Gabriel Scheinmann is executive director of the Washington-based Hamilton Society, which operates on 50 college campuses to help students get into the foreign policy field. As director, Scheinmann, 35, who has a Ph.D. from Georgetown University in international relations, oversees Hamilton’s alumni network and helps connect students to internships and jobs.
What is the Hamilton Society?
The Hamilton Society is a nonprofit organization whose mission is to help identify and educate young men and women, focused mostly on college chapters, and launch them into foreign policy/national security careers in view with what I call Hamiltonian principles, which is essentially the belief in strong and principled American leadership in the world, support for a strong defense and support for the spread of liberal-democratic values.
We help students start or join chapters at their universities, which function like extracurricular groups, and as leaders of their chapters they get to invite to campus some speakers on our curated list. That foundation forms the basis of a network and through that, we help them get internships and ultimately jobs in Washington or elsewhere. We believe that by investing in people at a young age who care about these sorts of issues we can actually help them meet others who share their world view, get mentored by the right people and ultimately come to Washington and make a difference.
First of all, this was before the musical. He is known for many things, but a foreign policy outlook is not typically among them. One of Hamilton’s foundational insights is that the United States was actually fundamentally different than the other nations that existed at the time. Because there is no king, when the United States conducts itself abroad, it’s not about enriching the sovereign. This term, American exceptionalism, is something that emerges out of Hamilton. That ethos about how the United States is an exceptional nation is something we think was embodied in Hamilton and embodies ourselves and our network.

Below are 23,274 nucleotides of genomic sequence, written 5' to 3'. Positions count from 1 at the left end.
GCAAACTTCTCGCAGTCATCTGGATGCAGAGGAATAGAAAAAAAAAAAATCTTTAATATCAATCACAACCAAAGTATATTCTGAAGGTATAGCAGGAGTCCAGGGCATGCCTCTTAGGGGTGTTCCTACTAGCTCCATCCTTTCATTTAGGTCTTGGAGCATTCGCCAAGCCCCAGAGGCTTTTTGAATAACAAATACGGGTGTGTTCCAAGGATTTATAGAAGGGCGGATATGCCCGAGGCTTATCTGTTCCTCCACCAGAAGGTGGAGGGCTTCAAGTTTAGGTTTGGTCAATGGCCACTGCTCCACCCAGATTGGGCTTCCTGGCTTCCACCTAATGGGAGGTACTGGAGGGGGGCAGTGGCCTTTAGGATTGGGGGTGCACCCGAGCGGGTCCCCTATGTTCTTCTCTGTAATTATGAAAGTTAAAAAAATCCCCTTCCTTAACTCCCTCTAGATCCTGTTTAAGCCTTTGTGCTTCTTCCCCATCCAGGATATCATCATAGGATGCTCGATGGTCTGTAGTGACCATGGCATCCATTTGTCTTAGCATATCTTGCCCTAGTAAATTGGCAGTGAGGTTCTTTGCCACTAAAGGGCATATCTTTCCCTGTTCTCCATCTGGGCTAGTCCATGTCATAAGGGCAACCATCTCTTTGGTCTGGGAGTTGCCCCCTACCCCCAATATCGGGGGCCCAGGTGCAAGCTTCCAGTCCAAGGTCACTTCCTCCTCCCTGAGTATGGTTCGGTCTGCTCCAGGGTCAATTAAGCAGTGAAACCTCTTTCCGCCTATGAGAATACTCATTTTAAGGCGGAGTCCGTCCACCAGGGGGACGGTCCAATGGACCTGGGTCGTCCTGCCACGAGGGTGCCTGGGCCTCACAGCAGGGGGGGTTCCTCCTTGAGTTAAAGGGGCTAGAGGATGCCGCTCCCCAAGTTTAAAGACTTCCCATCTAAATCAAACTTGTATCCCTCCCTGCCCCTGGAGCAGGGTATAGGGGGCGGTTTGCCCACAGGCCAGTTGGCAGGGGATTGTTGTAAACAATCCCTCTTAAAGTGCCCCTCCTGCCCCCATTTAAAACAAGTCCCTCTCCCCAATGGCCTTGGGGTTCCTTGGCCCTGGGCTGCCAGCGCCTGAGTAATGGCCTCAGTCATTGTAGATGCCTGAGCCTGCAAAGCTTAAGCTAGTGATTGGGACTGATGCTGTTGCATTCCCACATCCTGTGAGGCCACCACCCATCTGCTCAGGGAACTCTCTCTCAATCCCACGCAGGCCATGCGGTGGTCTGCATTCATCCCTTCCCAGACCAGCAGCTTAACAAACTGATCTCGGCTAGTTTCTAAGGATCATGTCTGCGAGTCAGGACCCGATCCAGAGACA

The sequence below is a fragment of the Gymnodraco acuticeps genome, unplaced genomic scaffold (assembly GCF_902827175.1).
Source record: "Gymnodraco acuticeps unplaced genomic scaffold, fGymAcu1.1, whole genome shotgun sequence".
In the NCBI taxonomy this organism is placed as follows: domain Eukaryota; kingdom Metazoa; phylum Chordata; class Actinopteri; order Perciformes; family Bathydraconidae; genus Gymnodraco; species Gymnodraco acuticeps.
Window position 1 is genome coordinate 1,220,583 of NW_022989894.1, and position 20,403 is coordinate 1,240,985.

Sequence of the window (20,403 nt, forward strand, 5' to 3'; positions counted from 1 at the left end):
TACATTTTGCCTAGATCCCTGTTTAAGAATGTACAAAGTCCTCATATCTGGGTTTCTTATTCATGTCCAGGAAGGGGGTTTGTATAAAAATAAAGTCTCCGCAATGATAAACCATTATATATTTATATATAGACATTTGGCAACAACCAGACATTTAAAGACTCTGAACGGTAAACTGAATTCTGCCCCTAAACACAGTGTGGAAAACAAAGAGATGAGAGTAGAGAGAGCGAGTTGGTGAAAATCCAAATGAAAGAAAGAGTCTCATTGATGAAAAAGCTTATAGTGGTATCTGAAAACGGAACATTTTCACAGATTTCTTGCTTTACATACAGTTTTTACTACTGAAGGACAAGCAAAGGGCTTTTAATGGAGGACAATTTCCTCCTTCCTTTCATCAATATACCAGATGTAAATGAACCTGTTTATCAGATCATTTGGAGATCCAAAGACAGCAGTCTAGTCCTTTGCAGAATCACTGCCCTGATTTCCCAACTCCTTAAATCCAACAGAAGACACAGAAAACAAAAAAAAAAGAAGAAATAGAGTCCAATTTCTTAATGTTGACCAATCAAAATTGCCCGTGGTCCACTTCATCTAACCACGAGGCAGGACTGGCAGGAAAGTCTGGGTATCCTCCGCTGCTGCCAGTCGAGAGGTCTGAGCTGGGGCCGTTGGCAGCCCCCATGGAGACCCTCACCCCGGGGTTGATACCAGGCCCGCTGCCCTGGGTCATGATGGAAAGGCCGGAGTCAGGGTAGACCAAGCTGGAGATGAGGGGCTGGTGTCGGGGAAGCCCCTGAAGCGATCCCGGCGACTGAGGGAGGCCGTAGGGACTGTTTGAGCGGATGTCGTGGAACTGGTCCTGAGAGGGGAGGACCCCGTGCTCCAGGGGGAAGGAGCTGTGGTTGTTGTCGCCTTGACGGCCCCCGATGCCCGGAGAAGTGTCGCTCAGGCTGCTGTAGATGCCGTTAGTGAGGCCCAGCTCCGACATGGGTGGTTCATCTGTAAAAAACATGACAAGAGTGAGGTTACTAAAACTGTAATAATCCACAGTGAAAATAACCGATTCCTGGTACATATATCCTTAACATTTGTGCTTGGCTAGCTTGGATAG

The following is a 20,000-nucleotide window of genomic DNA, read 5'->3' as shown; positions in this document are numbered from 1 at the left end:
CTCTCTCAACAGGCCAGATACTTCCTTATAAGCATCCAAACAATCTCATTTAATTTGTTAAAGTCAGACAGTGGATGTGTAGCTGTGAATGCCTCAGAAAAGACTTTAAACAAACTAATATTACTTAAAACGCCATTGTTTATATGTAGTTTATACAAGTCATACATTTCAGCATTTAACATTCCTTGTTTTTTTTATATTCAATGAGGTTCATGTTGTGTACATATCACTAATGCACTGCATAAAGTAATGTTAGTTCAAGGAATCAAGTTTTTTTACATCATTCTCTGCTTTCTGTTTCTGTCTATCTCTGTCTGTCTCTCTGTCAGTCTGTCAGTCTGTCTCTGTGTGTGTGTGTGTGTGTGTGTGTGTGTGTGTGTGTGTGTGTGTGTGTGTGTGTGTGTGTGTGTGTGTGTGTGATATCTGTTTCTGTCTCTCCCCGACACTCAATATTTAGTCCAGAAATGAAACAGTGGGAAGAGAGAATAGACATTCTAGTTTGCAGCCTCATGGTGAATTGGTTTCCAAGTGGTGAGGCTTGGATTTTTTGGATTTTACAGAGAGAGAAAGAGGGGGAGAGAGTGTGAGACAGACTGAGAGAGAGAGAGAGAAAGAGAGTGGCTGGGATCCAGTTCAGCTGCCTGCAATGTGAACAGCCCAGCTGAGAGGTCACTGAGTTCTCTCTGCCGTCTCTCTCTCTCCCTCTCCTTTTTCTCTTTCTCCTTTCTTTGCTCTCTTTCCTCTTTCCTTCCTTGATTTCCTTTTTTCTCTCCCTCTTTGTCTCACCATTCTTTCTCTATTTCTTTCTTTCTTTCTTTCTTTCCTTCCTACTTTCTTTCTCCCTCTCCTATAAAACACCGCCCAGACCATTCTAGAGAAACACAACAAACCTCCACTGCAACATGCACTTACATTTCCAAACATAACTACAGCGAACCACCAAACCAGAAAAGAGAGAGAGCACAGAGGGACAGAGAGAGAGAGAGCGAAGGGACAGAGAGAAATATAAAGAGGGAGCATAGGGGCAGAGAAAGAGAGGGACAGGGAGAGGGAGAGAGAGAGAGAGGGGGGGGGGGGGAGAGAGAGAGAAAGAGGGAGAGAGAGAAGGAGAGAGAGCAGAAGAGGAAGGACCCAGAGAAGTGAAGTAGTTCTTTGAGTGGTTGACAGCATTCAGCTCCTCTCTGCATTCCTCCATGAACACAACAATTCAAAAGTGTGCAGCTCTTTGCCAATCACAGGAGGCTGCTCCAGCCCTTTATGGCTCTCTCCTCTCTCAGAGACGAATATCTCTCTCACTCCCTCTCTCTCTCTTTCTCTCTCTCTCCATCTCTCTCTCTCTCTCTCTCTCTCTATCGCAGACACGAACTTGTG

What’s your personal background?
I am a first-generation American. My mother was born in Tunisia, my father was born in France. As a consequence of that background, I always as a young boy was interested in current events. You want to understand what’s going on in the world because you feel like it’s relevant to you. In addition to being from an immigrant family that was welcomed and embraced by the United States, America literally saved my family — and the free world — from total destruction [in World War II].
What really attracted me to the Hamilton Society is that I really get the best of both worlds. I have one foot firmly planted in the academic world and one foot planted in the Washington policy world. I get to live vicariously through the students and at the same time I get to live vicariously through our alumni who are moving on up in the world. It’s really a leadership, management and fundraising role.
As a Jew, do you see Jewish values in what you do?
The work that we do is neither religious nor humanistic, but the values that make Judaism and the Jewish people thrive are values that are embodied in what we do. If you’re a believer in the spread of what we call American values, you’re a believer in the spread of freedom of and from religion. In my view, the world would be better off, and Jews would be better off, if a lot of other countries look more like the United States.